A contrary view of priorities in the face of the current emergency is founded on the axiom of never letting a crisis go to waste. The current need for income support makes politically conceivable a permanent expansion – the inauguration of a universal guaranteed minimum income.
In recent years, thanks in part to the 2020 presidential campaign of Andrew Yang, the idea of a Universal Basic Income (UBI) has become popular. Often the UBI is discussed as the only way to provide an income guarantee. At the same time, other ways of providing guarantees are misleadingly described as a UBI.
To be precise, a UBI is what used to be called a “demogrant.” It was a controversial tenet in the presidential campaign of Senator George McGovern in 1972. Under a UBI, a broad section of the population would receive an unconditional cash payment on a regular basis. Yang campaigned for a benefit of $1,000 a month to all US citizens over 18.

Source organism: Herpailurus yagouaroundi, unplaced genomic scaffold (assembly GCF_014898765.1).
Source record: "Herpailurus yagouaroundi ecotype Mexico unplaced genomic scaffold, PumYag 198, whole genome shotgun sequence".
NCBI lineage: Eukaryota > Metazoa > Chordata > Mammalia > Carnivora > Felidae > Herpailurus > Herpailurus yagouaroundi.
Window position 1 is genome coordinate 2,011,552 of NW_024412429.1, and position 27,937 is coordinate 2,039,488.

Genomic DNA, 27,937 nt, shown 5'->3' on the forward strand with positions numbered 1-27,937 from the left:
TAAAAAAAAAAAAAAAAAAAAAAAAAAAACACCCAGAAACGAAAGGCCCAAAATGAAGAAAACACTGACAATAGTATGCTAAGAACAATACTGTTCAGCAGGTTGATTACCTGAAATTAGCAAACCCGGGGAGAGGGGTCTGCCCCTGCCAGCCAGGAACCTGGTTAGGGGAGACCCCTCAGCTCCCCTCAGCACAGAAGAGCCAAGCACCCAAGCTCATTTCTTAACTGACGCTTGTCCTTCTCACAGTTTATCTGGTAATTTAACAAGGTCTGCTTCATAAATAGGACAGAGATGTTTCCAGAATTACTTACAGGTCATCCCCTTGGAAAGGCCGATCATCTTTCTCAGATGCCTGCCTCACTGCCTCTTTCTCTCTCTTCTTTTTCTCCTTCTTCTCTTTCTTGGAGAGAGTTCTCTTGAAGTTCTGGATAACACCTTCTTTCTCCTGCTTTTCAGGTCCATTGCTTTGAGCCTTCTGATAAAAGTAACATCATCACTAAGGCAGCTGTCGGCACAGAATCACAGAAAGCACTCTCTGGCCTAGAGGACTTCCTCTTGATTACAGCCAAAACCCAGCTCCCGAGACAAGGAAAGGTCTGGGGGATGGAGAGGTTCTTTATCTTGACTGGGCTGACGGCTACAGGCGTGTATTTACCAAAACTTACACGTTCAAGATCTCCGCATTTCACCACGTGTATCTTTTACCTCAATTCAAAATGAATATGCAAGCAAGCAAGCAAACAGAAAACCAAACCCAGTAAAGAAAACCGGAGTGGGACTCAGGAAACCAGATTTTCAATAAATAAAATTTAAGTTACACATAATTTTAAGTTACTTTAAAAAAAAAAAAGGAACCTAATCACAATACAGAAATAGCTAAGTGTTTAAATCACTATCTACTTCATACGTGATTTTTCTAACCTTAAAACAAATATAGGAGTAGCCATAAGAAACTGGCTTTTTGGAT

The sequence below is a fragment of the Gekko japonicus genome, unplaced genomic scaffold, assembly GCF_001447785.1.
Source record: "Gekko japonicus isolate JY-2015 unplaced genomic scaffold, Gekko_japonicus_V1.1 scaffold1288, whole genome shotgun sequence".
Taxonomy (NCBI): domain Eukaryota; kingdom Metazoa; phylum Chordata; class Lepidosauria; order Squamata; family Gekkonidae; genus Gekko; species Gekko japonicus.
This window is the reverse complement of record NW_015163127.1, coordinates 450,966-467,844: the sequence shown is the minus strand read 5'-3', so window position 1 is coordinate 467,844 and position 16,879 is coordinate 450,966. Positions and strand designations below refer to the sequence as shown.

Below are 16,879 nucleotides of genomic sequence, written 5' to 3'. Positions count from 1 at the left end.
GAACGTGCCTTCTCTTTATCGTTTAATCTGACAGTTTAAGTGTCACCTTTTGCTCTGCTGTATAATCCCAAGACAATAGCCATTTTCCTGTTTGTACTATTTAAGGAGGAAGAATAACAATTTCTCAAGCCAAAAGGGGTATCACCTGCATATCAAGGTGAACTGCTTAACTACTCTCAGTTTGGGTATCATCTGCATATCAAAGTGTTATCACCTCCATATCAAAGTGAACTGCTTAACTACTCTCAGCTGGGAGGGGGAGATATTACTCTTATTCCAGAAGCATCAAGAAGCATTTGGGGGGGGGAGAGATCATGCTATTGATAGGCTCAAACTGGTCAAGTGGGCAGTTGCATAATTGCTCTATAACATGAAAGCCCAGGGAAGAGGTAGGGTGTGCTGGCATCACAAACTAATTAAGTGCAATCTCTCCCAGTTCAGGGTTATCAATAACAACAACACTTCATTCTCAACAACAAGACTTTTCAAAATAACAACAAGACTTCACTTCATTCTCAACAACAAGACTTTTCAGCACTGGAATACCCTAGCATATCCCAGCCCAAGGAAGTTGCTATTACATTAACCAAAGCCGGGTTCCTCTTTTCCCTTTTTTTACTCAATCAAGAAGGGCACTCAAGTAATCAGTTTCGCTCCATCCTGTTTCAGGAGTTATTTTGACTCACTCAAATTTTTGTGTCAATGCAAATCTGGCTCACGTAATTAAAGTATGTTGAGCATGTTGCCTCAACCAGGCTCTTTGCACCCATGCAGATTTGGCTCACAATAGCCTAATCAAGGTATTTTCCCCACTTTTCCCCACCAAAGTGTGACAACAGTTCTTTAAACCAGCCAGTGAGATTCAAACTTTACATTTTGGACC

The UBI is usually touted as politically uncontroversial (“everybody” gets it), favorable to work incentives (unlike welfare, the amount does not change with a recipient’s income), and easy to pay for. Unfortunately, none of these claims are true. The basic concept suffers from fatal logical inconsistencies. A UBI would be neither universal nor basic. It would not necessarily be popular, and it is not without negative work incentives.
On the simplest level, a UBI that would truly be basic, in the sense of providing a minimally adequate income, would be improbably high in cost. There is more than a little room for disagreement that Yang’s $12,000 a year, with nothing for children, would be adequate. That aside, in fiscal year 2020, federal outlays were $6.6 trillion. Advocates for a UBI estimated that Yang’s UBI for adult citizens would cost in the neighborhood of $3 trillion. Either a huge segment of existing federal spending would have to be eliminated, or some combination of higher taxes and higher deficits would be required. Note that anything financed by a cut in some other type of spending is still financed by taxes or borrowing, just as the other spending was.